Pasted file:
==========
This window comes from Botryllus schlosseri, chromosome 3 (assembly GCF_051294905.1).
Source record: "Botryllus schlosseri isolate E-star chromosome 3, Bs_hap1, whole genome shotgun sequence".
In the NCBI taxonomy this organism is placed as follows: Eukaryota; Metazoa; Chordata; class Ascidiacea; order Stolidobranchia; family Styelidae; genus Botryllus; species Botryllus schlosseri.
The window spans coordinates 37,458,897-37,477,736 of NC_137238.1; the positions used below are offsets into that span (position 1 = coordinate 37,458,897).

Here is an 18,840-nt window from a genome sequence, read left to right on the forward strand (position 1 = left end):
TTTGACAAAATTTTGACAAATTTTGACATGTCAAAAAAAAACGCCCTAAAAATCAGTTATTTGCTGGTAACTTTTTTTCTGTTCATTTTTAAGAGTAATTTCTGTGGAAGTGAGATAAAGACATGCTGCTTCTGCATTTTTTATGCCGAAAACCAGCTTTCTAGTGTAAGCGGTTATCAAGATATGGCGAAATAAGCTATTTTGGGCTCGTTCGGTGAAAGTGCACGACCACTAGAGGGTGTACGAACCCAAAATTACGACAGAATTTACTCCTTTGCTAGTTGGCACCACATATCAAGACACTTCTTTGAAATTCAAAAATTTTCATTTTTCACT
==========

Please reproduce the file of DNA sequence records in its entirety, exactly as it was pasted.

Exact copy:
This window comes from Botryllus schlosseri, chromosome 3 (assembly GCF_051294905.1).
Source record: "Botryllus schlosseri isolate E-star chromosome 3, Bs_hap1, whole genome shotgun sequence".
In the NCBI taxonomy this organism is placed as follows: Eukaryota; Metazoa; Chordata; class Ascidiacea; order Stolidobranchia; family Styelidae; genus Botryllus; species Botryllus schlosseri.
The window spans coordinates 37,458,897-37,477,736 of NC_137238.1; the positions used below are offsets into that span (position 1 = coordinate 37,458,897).

Here is an 18,840-nt window from a genome sequence, read left to right on the forward strand (position 1 = left end):
TTTGACAAAATTTTGACAAATTTTGACATGTCAAAAAAAAACGCCCTAAAAATCAGTTATTTGCTGGTAACTTTTTTTCTGTTCATTTTTAAGAGTAATTTCTGTGGAAGTGAGATAAAGACATGCTGCTTCTGCATTTTTTATGCCGAAAACCAGCTTTCTAGTGTAAGCGGTTATCAAGATATGGCGAAATAAGCTATTTTGGGCTCGTTCGGTGAAAGTGCACGACCACTAGAGGGTGTACGAACCCAAAATTACGACAGAATTTACTCCTTTGCTAGTTGGCACCACATATCAAGACACTTCTTTGAAATTCAAAAATTTTCATTTTTCACT